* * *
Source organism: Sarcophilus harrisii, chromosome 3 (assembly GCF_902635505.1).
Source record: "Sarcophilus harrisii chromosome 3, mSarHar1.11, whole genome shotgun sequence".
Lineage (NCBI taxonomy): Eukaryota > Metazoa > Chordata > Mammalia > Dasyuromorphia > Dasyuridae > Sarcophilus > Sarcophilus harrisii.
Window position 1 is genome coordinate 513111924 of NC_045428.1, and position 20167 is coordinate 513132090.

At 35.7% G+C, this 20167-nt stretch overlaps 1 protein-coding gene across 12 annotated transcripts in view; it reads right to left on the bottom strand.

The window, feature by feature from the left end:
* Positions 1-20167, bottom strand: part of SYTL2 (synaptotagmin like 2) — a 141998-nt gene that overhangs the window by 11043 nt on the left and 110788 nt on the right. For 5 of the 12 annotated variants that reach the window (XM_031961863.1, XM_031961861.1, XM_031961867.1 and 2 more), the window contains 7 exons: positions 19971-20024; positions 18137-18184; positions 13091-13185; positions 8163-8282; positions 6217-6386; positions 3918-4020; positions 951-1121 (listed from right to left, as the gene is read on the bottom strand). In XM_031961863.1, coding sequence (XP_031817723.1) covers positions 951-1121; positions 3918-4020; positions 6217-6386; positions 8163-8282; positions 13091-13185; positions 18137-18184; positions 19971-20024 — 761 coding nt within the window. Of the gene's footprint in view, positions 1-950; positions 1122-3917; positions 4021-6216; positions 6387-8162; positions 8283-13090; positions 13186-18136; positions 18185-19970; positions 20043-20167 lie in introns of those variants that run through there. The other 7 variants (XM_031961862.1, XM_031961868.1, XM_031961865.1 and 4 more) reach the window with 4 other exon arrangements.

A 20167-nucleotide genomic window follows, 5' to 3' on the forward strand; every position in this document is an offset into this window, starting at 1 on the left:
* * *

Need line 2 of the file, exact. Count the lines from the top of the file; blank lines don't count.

Source record: "Sarcophilus harrisii chromosome 3, mSarHar1.11, whole genome shotgun sequence".